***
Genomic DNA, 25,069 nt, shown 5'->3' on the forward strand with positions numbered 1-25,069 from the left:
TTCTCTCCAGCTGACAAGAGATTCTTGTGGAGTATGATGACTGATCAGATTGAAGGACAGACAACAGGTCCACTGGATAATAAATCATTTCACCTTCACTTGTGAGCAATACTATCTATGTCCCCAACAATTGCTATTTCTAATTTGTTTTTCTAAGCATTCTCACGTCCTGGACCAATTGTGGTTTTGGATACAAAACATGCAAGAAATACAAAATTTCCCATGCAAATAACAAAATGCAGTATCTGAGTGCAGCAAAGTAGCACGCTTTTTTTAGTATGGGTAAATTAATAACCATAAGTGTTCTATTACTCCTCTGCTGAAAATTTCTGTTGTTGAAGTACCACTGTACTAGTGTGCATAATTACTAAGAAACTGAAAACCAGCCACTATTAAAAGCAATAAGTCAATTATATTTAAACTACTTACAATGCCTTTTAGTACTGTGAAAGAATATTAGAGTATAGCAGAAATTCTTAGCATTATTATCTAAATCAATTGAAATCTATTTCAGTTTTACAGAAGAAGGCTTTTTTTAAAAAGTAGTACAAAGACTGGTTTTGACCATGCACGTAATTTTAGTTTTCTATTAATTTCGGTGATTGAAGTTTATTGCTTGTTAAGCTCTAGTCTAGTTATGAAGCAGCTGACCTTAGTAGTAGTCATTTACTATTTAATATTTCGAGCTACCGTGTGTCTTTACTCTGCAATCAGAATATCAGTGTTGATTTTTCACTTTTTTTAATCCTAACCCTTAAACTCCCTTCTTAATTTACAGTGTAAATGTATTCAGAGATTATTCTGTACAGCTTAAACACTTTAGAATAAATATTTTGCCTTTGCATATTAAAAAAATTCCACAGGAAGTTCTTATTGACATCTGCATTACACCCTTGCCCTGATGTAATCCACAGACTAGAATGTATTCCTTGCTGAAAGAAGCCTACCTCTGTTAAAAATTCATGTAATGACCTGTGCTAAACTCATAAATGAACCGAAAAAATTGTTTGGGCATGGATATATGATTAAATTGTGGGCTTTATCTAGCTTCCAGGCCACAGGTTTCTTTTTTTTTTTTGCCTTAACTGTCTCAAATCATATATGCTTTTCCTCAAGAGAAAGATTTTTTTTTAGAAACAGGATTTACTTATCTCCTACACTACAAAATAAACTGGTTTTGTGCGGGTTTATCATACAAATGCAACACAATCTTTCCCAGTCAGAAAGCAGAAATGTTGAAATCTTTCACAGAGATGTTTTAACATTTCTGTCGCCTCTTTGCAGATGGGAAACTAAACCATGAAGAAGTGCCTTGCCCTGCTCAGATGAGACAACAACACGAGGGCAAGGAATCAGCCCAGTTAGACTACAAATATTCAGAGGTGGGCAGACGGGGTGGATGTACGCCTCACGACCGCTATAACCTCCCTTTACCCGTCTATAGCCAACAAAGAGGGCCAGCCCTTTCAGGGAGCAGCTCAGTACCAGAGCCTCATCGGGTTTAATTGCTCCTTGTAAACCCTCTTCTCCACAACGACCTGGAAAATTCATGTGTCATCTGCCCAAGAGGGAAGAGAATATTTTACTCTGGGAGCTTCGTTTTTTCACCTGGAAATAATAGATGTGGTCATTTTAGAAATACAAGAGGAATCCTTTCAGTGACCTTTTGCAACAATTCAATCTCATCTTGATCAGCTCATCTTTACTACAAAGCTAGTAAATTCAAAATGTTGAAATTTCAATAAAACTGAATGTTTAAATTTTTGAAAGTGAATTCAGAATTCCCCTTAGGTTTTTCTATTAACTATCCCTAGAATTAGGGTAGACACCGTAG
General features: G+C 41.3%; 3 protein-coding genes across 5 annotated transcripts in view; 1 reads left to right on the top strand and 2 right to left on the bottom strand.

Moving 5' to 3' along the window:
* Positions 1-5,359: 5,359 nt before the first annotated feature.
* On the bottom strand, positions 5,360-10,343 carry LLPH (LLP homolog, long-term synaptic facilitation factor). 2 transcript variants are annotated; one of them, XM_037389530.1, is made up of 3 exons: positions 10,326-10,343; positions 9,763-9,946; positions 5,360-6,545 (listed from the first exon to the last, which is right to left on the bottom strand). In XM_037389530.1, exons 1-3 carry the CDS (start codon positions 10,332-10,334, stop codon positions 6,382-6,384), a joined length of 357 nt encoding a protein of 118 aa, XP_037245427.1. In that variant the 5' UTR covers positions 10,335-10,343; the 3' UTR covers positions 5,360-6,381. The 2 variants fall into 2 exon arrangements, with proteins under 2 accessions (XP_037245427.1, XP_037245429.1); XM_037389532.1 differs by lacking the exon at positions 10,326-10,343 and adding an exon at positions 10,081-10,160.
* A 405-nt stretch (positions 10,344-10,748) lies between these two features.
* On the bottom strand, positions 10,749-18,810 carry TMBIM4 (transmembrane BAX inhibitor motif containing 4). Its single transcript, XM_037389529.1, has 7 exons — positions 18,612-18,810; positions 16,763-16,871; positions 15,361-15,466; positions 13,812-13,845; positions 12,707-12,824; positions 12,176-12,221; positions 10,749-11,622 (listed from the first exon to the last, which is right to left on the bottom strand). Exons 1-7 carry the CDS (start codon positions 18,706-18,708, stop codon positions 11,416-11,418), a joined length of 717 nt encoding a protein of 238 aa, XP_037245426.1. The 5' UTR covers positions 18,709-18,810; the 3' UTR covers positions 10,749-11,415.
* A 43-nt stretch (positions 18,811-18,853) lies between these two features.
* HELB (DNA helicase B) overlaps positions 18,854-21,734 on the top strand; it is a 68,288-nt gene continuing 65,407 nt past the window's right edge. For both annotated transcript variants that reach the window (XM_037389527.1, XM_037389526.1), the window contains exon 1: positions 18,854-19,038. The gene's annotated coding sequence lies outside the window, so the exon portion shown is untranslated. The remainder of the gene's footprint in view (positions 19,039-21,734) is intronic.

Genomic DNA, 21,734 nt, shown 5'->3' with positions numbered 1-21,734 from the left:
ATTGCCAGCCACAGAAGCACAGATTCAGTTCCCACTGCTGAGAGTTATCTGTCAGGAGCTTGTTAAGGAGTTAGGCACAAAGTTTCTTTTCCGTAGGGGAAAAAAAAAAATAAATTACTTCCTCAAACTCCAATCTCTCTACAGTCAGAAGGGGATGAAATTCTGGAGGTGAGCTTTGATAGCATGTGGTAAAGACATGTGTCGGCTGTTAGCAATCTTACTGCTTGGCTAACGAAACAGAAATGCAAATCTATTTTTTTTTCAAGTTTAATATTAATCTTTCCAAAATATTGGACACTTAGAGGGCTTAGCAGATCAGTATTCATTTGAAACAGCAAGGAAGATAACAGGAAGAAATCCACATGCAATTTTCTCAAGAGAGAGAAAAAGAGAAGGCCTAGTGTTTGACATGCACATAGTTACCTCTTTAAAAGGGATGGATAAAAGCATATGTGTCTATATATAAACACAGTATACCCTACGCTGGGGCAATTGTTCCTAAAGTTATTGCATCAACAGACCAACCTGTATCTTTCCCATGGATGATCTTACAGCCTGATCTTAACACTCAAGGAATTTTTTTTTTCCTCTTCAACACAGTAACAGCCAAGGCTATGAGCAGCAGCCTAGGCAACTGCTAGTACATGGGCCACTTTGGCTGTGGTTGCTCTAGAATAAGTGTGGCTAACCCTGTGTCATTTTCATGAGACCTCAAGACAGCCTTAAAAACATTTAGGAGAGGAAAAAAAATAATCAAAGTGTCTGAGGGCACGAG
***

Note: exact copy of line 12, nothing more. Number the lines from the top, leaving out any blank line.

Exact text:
ATTGCCAGCCACAGAAGCACAGATTCAGTTCCCACTGCTGAGAGTTATCTGTCAGGAGCTTGTTAAGGAGTTAGGCACAAAGTTTCTTTTCCGTAGGGGAAAAAAAAAAATAAATTACTTCCTCAAACTCCAATCTCTCTACAGTCAGAAGGGGATGAAATTCTGGAGGTGAGCTTTGATAGCATGTGGTAAAGACATGTGTCGGCTGTTAGCAATCTTACTGCTTGGCTAACGAAACAGAAATGCAAATCTATTTTTTTTTCAAGTTTAATATTAATCTTTCCAAAATATTGGACACTTAGAGGGCTTAGCAGATCAGTATTCATTTGAAACAGCAAGGAAGATAACAGGAAGAAATCCACATGCAATTTTCTCAAGAGAGAGAAAAAGAGAAGGCCTAGTGTTTGACATGCACATAGTTACCTCTTTAAAAGGGATGGATAAAAGCATATGTGTCTATATATAAACACAGTATACCCTACGCTGGGGCAATTGTTCCTAAAGTTATTGCATCAACAGACCAACCTGTATCTTTCCCATGGATGATCTTACAGCCTGATCTTAACACTCAAGGAATTTTTTTTTTCCTCTTCAACACAGTAACAGCCAAGGCTATGAGCAGCAGCCTAGGCAACTGCTAGTACATGGGCCACTTTGGCTGTGGTTGCTCTAGAATAAGTGTGGCTAACCCTGTGTCATTTTCATGAGACCTCAAGACAGCCTTAAAAACATTTAGGAGAGGAAAAAAAATAATCAAAGTGTCTGAGGGCACGAG